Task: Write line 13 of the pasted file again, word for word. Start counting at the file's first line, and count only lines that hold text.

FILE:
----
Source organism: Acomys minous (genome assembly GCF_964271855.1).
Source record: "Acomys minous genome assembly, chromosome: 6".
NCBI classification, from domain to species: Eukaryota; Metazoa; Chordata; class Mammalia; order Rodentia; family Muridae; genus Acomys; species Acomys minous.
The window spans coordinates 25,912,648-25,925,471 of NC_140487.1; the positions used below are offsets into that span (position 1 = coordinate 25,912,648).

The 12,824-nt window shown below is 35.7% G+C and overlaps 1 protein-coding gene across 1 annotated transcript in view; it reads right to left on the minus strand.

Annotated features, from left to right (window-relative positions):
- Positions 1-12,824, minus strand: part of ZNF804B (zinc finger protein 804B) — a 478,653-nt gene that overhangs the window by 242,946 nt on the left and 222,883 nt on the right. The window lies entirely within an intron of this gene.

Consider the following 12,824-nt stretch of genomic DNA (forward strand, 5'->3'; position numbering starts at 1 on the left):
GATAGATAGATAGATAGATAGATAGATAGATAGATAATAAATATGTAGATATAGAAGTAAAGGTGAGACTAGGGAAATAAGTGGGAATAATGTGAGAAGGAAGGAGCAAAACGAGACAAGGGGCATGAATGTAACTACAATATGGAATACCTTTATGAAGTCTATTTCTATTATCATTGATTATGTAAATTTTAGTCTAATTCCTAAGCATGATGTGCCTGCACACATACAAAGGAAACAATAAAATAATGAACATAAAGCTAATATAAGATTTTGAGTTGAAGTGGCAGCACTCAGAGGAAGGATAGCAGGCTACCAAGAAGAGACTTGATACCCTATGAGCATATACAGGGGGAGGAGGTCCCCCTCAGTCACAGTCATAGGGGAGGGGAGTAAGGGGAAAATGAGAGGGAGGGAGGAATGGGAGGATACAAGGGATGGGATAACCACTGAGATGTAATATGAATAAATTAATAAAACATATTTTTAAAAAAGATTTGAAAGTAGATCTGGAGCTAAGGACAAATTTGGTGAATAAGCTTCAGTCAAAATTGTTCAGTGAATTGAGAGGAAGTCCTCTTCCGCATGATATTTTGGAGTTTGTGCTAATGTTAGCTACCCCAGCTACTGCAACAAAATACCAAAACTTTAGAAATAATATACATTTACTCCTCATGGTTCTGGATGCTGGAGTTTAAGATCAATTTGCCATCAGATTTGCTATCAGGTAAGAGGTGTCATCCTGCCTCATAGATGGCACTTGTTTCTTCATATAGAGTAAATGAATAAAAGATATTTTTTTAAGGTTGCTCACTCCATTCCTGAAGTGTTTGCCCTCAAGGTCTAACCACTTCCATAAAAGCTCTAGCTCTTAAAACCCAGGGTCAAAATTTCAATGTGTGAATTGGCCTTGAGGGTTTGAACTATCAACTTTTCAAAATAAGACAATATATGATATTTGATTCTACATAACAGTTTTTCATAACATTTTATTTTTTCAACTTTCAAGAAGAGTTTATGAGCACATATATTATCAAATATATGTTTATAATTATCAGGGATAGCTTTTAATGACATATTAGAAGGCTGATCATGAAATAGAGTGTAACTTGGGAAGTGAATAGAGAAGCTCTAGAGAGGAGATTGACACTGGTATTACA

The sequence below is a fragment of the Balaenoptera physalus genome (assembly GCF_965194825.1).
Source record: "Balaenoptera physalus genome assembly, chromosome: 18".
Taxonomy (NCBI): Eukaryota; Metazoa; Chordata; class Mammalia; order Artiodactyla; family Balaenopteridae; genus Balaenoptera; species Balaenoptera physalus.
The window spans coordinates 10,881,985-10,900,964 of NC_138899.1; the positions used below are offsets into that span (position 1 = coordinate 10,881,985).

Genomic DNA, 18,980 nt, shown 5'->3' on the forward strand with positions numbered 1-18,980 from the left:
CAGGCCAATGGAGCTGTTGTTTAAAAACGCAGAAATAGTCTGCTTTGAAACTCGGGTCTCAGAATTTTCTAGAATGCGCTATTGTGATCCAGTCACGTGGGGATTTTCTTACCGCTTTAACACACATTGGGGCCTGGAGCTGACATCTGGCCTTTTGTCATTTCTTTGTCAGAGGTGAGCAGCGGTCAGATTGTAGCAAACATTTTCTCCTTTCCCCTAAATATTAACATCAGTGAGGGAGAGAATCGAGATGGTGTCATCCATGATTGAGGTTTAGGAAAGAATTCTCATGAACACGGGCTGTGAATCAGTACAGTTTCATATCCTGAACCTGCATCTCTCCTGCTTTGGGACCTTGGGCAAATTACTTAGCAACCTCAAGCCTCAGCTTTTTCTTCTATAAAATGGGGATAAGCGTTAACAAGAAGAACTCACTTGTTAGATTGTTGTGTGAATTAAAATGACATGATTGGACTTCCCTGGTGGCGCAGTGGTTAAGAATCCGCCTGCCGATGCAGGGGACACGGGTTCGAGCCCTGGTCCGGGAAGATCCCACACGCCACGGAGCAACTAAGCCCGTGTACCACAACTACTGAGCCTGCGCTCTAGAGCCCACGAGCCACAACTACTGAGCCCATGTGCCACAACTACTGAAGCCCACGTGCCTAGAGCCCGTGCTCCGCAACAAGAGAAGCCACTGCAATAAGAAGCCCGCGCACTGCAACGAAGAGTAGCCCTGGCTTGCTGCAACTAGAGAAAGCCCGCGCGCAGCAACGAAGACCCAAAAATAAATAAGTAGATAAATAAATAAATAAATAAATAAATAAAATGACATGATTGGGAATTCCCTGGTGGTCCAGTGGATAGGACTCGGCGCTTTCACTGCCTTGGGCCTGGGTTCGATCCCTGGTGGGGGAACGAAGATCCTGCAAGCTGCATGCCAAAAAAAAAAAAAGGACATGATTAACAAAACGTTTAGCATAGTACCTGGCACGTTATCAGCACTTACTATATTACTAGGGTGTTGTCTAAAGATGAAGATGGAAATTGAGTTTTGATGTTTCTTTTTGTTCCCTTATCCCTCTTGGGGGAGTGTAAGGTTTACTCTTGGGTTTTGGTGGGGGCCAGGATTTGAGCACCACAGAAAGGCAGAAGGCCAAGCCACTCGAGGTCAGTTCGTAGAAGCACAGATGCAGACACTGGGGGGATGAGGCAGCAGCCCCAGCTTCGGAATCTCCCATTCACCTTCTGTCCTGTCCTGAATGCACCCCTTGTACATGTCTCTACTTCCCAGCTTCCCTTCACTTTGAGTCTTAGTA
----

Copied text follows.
The window spans coordinates 10,881,985-10,900,964 of NC_138899.1; the positions used below are offsets into that span (position 1 = coordinate 10,881,985).